Cato Networks Knowledge Base

Configuring Link Aggregation for a Socket

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This article provides information and guidelines about deploying link aggregation on multiple Socket ports.

Overview of Link Aggregation on Cato Sockets

Link Aggregation (LAG) lets you combine up to four physical Socket LAN ports into one single logical bundle. The LAG provides link level redundancy and greater throughput than a single link.

The following diagram show a sample physical topology for link aggregation on X1700 Sockets that are connected to two standalone switches with the same LAG settings for each X1700 Socket:

  • The 2x10G example shows two 10Gbps LAN ports aggregated into a single LAG bundle

  • The 4x1G example shows four 1Gbps LAN ports aggregated into a single LAG bundle

LAN_LAG-topology.png

Distributing Traffic between Link Aggregation Members

The Cato Socket implements a per-flow six-tuple scheduler algorithm to distribute the traffic flows between the operational LAG members. The tuple is composed of these values:

  • Source IP address

  • Destination IP address

  • Source port

  • Destination port

  • Source MAC address

  • Destination MAC address

The scheduler hash maps each traffic flow to a specific operational LAG member. If a LAG member state changes to Link-Down, then the scheduler re-maps the traffic flows to the remaining operational LAG links.

Guidelines for Link Aggregation

  • LAG is supported for Socket version 9.1 and higher

  • LAGs are supported on the X1500 Socket and the X1700 Socket (not supported for vSockets)

  • For X1500 Sockets, the USB ports aren't supported as LAG members

    • If you configure the LAN2 port as a LAG master or LAG member, the default LAN2 port Management IP is no longer available

  • For X1700 Sockets, all the LAG members can use either 1Gbps or 10Gbps ports

    • You can't combine ports with different speeds in one LAG

  • Each site supports only one LAG bundle

  • A LAG can contain up to a maximum of four LAG members

  • LAG is supported only for LAN links

  • Only static LAG configuration is supported (LACP isn't supported)

Configuring Link Aggregation

Use the Cato Management Application to enable and configure the LAG settings for a Socket.

High-Level Overview of Defining a LAG

  1. From the Site Settings > Socket screen, define one LAN port as the LAG Master.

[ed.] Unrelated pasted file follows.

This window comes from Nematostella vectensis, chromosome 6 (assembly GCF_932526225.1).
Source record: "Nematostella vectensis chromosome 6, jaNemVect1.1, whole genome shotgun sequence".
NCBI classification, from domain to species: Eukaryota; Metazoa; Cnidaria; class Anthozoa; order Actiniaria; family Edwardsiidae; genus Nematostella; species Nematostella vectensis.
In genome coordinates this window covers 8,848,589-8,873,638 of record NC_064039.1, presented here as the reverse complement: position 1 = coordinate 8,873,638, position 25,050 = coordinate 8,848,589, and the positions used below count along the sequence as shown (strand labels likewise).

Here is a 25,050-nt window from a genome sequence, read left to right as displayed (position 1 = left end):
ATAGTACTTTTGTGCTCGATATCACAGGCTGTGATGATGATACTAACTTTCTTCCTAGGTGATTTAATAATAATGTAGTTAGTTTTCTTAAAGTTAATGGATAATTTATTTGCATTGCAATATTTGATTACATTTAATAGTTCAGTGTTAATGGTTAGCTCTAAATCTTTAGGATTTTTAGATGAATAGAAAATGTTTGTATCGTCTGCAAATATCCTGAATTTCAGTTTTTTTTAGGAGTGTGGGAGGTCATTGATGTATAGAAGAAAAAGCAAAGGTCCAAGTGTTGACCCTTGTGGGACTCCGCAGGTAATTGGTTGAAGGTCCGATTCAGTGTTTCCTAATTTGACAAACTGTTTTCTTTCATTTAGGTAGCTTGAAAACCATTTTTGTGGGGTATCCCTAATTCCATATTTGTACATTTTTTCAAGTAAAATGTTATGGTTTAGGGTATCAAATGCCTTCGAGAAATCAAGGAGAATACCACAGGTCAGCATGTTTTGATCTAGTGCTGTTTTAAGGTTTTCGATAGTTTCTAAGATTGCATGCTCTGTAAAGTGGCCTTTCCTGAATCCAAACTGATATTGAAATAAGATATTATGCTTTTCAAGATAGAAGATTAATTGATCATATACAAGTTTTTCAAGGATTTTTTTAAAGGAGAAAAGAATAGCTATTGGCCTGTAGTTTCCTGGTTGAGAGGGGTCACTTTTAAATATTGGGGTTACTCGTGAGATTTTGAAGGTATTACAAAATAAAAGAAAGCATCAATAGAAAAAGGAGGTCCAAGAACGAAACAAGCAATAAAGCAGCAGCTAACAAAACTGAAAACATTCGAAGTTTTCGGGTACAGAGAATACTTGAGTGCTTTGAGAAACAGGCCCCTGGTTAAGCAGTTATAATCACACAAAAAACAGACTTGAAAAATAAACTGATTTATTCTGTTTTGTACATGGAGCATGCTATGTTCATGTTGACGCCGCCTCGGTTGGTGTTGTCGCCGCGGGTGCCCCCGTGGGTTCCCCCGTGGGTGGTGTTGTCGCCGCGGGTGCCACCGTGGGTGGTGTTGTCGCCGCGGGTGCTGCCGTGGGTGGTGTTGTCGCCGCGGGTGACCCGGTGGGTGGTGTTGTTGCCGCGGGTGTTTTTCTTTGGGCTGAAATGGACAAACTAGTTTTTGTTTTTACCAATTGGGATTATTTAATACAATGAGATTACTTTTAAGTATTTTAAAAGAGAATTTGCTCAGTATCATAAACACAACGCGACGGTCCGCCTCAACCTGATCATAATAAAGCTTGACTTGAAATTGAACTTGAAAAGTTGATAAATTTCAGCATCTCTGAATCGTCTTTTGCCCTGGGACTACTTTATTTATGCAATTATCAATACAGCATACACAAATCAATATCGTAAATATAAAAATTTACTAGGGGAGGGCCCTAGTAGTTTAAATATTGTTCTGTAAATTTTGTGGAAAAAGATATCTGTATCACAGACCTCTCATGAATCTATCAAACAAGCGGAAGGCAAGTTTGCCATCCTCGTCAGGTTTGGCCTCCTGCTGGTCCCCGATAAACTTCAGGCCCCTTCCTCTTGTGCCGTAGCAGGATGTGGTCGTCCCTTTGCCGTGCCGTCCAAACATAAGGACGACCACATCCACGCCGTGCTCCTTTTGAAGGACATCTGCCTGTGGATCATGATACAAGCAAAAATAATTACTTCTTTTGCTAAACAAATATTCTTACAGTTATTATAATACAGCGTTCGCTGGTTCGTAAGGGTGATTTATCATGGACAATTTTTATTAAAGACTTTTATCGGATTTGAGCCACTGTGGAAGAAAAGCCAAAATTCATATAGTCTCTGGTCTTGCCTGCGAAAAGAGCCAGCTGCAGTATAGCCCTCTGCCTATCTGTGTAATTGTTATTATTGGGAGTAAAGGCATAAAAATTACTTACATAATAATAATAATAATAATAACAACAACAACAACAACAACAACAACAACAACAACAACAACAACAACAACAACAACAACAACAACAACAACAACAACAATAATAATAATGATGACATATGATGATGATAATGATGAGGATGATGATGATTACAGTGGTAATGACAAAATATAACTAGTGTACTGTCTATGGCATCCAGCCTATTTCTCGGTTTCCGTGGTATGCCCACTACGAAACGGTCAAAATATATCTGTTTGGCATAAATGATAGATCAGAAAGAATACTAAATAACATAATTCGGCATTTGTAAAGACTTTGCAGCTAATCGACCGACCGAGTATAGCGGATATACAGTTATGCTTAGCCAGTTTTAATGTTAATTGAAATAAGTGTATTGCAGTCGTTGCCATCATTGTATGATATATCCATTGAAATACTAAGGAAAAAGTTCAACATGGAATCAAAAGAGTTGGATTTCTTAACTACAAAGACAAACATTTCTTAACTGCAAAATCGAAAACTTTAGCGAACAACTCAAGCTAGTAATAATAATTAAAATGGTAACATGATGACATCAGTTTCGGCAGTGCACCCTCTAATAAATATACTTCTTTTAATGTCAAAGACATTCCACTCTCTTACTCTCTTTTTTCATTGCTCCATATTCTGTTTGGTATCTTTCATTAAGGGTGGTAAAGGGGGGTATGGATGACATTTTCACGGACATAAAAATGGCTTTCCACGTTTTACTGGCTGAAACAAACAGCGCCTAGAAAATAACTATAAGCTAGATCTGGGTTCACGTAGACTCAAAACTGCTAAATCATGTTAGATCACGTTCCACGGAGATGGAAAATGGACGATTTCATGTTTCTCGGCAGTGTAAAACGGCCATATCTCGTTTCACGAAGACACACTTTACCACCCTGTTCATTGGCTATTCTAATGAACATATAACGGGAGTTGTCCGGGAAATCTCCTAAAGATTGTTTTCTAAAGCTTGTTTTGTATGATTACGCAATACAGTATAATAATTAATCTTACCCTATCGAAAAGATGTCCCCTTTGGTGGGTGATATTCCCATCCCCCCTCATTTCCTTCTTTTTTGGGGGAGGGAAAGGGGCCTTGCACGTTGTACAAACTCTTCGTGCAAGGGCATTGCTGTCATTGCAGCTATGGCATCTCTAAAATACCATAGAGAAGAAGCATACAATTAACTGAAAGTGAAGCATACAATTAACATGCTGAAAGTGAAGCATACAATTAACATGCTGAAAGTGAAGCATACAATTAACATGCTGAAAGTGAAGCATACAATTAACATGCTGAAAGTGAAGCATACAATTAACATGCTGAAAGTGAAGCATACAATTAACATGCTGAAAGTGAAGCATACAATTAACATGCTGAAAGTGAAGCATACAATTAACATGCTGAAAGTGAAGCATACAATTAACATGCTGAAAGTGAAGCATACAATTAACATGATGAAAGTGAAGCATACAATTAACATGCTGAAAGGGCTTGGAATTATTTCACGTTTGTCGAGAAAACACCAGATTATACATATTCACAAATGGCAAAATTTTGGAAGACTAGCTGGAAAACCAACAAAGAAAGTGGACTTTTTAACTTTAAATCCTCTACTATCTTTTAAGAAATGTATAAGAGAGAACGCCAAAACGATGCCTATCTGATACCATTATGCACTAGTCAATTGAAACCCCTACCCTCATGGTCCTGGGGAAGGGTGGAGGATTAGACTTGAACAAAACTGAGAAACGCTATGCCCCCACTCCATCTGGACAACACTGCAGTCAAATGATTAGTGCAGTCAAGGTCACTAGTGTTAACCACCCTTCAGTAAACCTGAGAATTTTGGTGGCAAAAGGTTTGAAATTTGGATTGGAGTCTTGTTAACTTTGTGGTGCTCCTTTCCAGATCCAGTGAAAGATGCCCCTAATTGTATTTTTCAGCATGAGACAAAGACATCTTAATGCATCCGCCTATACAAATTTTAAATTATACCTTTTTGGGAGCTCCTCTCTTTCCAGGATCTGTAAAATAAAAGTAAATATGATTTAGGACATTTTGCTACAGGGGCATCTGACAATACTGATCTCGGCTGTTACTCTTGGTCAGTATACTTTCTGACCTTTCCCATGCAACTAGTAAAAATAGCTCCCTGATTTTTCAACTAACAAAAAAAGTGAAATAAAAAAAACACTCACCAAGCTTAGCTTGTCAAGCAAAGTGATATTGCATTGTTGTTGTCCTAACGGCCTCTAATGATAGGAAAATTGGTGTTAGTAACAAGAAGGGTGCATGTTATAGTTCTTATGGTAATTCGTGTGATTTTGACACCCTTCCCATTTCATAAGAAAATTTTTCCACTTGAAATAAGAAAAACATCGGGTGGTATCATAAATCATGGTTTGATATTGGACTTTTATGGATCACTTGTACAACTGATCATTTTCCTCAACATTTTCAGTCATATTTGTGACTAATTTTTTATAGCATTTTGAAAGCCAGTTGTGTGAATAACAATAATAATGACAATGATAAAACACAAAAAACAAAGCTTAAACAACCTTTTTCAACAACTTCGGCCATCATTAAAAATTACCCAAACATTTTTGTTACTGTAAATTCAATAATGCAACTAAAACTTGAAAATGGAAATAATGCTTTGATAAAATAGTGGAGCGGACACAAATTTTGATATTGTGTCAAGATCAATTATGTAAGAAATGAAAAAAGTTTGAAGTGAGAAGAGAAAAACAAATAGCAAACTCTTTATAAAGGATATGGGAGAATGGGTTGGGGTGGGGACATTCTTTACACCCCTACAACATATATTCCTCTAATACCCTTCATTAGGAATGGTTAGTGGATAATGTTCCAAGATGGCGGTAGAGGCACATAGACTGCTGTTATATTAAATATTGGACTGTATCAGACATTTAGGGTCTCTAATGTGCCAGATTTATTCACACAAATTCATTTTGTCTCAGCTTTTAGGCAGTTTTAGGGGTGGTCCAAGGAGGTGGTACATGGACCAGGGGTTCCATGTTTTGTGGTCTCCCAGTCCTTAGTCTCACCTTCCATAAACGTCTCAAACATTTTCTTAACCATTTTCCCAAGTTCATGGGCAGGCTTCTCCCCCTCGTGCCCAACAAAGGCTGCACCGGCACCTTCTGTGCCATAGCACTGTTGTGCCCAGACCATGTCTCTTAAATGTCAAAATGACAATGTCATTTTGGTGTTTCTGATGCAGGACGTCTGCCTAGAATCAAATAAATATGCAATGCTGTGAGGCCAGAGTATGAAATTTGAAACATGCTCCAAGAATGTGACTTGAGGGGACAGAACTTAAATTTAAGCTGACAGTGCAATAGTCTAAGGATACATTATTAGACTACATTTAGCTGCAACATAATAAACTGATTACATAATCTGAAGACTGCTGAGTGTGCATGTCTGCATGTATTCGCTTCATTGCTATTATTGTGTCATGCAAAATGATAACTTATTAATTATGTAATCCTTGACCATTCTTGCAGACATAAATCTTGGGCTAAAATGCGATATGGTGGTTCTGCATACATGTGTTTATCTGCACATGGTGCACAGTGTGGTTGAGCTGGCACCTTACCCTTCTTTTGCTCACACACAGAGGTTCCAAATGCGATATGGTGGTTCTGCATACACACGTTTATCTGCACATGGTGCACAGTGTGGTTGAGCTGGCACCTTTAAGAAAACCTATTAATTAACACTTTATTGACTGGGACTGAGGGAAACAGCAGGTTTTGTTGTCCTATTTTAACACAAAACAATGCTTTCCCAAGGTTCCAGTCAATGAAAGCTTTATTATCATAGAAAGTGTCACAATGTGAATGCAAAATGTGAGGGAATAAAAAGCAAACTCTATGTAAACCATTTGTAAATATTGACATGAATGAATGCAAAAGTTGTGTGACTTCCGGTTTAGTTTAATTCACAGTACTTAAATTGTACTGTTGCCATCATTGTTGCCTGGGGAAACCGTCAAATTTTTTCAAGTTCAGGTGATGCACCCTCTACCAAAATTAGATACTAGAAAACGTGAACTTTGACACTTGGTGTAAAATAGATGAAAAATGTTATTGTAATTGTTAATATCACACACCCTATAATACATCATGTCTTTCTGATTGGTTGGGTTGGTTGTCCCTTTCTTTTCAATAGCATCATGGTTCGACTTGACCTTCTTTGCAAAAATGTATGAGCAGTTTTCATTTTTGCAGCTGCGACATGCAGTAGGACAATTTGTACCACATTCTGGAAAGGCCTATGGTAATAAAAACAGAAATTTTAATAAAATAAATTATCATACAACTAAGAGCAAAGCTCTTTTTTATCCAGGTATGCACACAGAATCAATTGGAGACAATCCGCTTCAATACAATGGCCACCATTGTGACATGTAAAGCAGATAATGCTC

2. (Optional) Customize the setting for the minimum number of links (Min links) in the LAG that must be operational for the LAG itself to be operational.

  3. Associate the other LAN ports as LAG members.

Customizing the Minimum Number of Operational Links

The Min links setting for the LAG master defines the minimum-links condition for the LAG bundle. When the number of operational LAG member meets the Min links setting, then the LAG is considered operational. However, if there aren't enough operational LAG members, then the LAG doesn't meet the minimum-links condition, and the LAG bundle state changes to Link-Down. When the LAG is in the Link-Down state, the Socket doesn't send or receive traffic over the LAG bundle.

The default Min links setting is 1. This means that by default, the LAG is operational as long as one LAG member is operational. You can customize this setting, and define that the LAG is only operational when there is more than one operational LAG member.

Note

Note: The Socket port for the LAG master, is also considered as a LAG member. So, it is also counted as a LAG member for the minimum-links condition.

Configuring the LAG Master and LAG Member Ports

Use the Socket screen to define the Socket ports that are the LAG master and LAG members. The LAG master contains the logical settings for the LAG and these settings are applied to the LAG members. The port that is configured as the LAG master is automatically associated to the LAG as a LAG member.

To configure the LAG master and LAG members:

  1. From the navigation menu, select Network > Sites, and select the site.

  2. From the navigation menu, select Site Configuration > Socket.

  3. Configure the LAG master port:

    1. Click the LAN port that is the LAG master.

      The Edit Socket Interface panel opens.

    2. Enter the Name for the port and set the Destination to LAN LAG Master.